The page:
Meanwhile, Cipel speaks. In Israel.

In an interview published Sunday by the Israeli daily newspaper Yediot Ahronot, Cipel, echoing claims Lowy made in several published interviews, said he's not gay and said McGreevey repeatedly made unwanted sexual advances.

"It doesn't bother me that it is said I am gay, but I really am not. I'm straight," Cipel was quoted as telling Yediot. "On the other hand, to accuse me of being an extortionist? Someone here has lost his mind."

''He hit on me over and over,'' Cipel added. ''I got to a point where I was afraid to stay with him alone.''

He said his family had asked him to return to Israel, where he was born. But he said he'd stay in the United States ''until justice is done.''

Notably, McGreevey's approval rating has apparently not suffered, a new poll showed Sunday.

The governor's approval rating was 45 percent, two points higher than in a similar poll conducted two weeks earlier, according to the Star-Ledger/Eagleton-Rutgers poll.

The poll was conducted Thursday and Friday nights, after the governor held his press conference.

Bush, Kerry on the road

Kerry is in Ketchum, Idaho, today, while Bush speaks in Cincinnati, Ohio, to the Veterans of Foreign Wars convention and then makes his 19th visit to Michigan as president.

In Cincinnati, aides say, Bush plans to lay out his plan to bring home tens of thousands of U.S. troops from bases around the world.

In what aides describe as the largest troop realignment since the end of the cold war, some 70,000 uniformed military personnel, most of them in Europe and Asia, will be redeployed to bases in the United States.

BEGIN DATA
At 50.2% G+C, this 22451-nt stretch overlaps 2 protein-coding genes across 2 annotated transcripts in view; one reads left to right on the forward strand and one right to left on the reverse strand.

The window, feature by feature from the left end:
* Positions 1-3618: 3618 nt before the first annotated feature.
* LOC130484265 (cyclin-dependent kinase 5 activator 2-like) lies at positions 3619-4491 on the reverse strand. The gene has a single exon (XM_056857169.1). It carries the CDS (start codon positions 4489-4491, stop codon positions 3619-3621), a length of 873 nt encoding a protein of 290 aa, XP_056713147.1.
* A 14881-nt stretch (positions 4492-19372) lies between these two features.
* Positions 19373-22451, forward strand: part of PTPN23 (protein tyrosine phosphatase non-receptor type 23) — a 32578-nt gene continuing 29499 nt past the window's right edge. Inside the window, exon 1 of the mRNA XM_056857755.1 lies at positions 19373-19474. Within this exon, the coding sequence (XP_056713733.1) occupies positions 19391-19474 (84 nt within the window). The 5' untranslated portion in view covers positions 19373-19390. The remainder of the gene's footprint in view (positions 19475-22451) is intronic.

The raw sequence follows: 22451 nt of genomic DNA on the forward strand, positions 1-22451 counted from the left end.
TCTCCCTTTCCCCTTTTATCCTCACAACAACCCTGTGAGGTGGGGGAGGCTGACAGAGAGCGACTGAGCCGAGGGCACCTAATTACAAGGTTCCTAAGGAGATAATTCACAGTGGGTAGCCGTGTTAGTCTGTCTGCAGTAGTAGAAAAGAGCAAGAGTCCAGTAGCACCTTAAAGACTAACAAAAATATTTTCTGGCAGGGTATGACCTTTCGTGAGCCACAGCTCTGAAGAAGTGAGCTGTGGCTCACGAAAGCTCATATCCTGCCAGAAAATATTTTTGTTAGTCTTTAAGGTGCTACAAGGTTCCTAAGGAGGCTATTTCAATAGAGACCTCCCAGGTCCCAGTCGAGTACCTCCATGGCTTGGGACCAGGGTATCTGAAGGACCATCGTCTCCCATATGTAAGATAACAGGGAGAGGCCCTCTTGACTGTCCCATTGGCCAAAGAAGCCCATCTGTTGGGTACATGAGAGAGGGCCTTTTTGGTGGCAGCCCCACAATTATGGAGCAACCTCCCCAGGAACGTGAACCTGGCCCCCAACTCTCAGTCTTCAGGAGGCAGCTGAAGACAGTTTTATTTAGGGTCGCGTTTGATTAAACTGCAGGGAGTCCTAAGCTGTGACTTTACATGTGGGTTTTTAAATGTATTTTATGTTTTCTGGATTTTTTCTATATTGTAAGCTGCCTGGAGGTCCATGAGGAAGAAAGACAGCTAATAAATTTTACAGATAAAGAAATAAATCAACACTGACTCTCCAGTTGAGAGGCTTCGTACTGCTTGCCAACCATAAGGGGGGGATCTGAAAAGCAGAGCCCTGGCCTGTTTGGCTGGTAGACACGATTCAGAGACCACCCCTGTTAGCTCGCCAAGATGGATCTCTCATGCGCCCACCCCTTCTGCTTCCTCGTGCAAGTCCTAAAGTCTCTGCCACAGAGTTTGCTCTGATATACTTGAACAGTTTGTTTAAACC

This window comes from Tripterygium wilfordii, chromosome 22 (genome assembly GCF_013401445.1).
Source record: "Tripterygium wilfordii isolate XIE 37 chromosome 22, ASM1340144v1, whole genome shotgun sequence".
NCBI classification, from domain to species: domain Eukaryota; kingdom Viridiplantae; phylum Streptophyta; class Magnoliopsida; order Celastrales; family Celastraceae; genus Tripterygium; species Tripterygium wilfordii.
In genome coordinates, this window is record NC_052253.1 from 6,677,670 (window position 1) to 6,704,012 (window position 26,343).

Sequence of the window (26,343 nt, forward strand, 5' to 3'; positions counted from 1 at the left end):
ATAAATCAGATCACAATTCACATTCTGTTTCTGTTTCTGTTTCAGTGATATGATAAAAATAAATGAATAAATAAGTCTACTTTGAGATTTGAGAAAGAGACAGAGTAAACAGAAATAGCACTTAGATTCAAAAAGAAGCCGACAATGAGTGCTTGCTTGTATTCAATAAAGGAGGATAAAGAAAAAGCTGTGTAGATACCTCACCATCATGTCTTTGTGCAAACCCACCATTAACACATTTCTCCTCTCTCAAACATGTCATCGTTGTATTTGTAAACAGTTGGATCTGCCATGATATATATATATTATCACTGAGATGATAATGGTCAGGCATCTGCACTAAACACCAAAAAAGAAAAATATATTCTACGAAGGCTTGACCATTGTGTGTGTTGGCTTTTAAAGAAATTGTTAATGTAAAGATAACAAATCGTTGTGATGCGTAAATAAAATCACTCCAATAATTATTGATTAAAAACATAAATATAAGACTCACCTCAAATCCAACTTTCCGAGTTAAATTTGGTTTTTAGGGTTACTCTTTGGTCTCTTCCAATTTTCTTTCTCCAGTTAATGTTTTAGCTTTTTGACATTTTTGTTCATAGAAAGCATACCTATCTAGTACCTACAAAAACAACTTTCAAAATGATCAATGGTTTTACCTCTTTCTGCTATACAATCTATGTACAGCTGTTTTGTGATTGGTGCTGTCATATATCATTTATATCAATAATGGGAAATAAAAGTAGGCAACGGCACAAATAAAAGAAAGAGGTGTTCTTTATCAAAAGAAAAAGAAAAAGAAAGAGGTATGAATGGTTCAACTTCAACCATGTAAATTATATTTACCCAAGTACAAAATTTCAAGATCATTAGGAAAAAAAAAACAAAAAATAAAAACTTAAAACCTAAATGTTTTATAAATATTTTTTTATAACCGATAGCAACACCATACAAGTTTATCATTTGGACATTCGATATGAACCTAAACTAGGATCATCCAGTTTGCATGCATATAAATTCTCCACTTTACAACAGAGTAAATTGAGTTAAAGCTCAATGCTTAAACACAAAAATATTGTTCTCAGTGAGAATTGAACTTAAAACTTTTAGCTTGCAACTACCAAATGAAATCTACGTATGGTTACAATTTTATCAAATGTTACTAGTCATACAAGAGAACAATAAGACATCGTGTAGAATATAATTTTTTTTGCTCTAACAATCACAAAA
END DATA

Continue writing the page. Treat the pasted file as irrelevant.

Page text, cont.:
The aim of the the plan, aides say, is to strengthen the military's ability to address threats in a post-9/11 world and improve its ability to protect America. The full details of the plan will be unveiled today in Bush's speech to the veterans; he'll continue to focus on this during campaign stops this week in Michigan, Pennsylvania, West Virginia, Wisconsin and Minnesota.

Also today, Bush-Cheney launches a new TV ad, titled "Intel," which highlights Kerry's proposal to cut intelligence funding in the year following the first World Trade Center bombing and his attendance record on the Senate Intelligence Committee.

Speaker Dennis Hastert chimes in, holding a 10 a.m. ET conference call in which he'll discuss Kerry's intelligence record and call on Kerry to release the attendance records of his closed-door intelligence hearings.

The site of Bush's Michigan stop, Traverse City, last drew a presidential visit in 1975 when Gerald Ford rode in the National Cherry Festival parade. The outdoor rally at the Grand Traverse County Civic Center comes barely a month after Bush traveled to the Upper Peninsula city of Marquette, where no sitting president had appeared since William Howard Taft nearly a century earlier.

Per a Camp Kerry aide, John Edwards today goes after Bush's "antifamily" agenda during a stop in Missouri, where the Senator will criticize the administration for the favors it's doing for "special interests."

Democrats also will release a new report on links between special-interest donations, appointments of industry figures within the administration and regulations that have been rolled back or eased at the behest of corporations.

"The bottom line is that if you're an average American, it's pretty hard to get heard by George Bush and get ahead in today's economy," Kerry spokesman Phil Singer writes in a campaign memo to reporters. "But if you're a big contributor, or a powerful corporate interest, you get heard loud and clear."

Hagel for president?

And finally this morning, the 2008 presidential race begins. The Lincoln (Nebraska) Star-Journal broke one of Washington's worst-kept secrets -- that Sen. Chuck Hagel is eyeing a White House run in four years.

"If I decide to run for the presidency, or seek re-election, it will be for the right reasons, and the reasons are that I think I can make a contribution and help effect change in our country and have some influence over the direction of this country," Hagel told the AP.